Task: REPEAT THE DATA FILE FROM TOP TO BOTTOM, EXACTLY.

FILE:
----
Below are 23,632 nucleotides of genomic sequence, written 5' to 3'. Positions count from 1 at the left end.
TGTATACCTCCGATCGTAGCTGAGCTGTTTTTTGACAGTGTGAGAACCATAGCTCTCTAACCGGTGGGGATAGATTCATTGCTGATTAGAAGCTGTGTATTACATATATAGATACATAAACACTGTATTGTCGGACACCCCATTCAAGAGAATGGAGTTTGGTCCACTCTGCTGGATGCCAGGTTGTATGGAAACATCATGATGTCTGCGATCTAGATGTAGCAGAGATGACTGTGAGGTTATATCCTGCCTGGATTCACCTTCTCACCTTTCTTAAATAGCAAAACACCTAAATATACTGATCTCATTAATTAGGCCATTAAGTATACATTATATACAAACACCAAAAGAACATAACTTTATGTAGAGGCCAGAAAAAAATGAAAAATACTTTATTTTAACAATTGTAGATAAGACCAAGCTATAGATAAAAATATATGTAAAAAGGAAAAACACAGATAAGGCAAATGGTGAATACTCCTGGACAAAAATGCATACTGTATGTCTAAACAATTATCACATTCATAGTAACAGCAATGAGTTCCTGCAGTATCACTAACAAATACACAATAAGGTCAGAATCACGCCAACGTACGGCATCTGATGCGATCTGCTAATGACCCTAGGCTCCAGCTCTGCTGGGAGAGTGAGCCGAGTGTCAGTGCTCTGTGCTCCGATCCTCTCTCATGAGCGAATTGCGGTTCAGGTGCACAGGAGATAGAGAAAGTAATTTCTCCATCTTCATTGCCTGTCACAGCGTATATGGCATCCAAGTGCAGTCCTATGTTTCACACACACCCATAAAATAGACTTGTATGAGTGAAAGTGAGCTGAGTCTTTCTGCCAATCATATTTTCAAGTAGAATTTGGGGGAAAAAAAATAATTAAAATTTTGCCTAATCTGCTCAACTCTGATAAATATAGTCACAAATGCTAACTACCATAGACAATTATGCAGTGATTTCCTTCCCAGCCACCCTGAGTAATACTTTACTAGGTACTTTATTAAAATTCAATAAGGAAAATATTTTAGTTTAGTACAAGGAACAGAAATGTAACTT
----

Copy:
Below are 23,632 nucleotides of genomic sequence, written 5' to 3'. Positions count from 1 at the left end.
TGTATACCTCCGATCGTAGCTGAGCTGTTTTTTGACAGTGTGAGAACCATAGCTCTCTAACCGGTGGGGATAGATTCATTGCTGATTAGAAGCTGTGTATTACATATATAGATACATAAACACTGTATTGTCGGACACCCCATTCAAGAGAATGGAGTTTGGTCCACTCTGCTGGATGCCAGGTTGTATGGAAACATCATGATGTCTGCGATCTAGATGTAGCAGAGATGACTGTGAGGTTATATCCTGCCTGGATTCACCTTCTCACCTTTCTTAAATAGCAAAACACCTAAATATACTGATCTCATTAATTAGGCCATTAAGTATACATTATATACAAACACCAAAAGAACATAACTTTATGTAGAGGCCAGAAAAAAATGAAAAATACTTTATTTTAACAATTGTAGATAAGACCAAGCTATAGATAAAAATATATGTAAAAAGGAAAAACACAGATAAGGCAAATGGTGAATACTCCTGGACAAAAATGCATACTGTATGTCTAAACAATTATCACATTCATAGTAACAGCAATGAGTTCCTGCAGTATCACTAACAAATACACAATAAGGTCAGAATCACGCCAACGTACGGCATCTGATGCGATCTGCTAATGACCCTAGGCTCCAGCTCTGCTGGGAGAGTGAGCCGAGTGTCAGTGCTCTGTGCTCCGATCCTCTCTCATGAGCGAATTGCGGTTCAGGTGCACAGGAGATAGAGAAAGTAATTTCTCCATCTTCATTGCCTGTCACAGCGTATATGGCATCCAAGTGCAGTCCTATGTTTCACACACACCCATAAAATAGACTTGTATGAGTGAAAGTGAGCTGAGTCTTTCTGCCAATCATATTTTCAAGTAGAATTTGGGGGAAAAAAAATAATTAAAATTTTGCCTAATCTGCTCAACTCTGATAAATATAGTCACAAATGCTAACTACCATAGACAATTATGCAGTGATTTCCTTCCCAGCCACCCTGAGTAATACTTTACTAGGTACTTTATTAAAATTCAATAAGGAAAATATTTTAGTTTAGTACAAGGAACAGAAATGTAACTT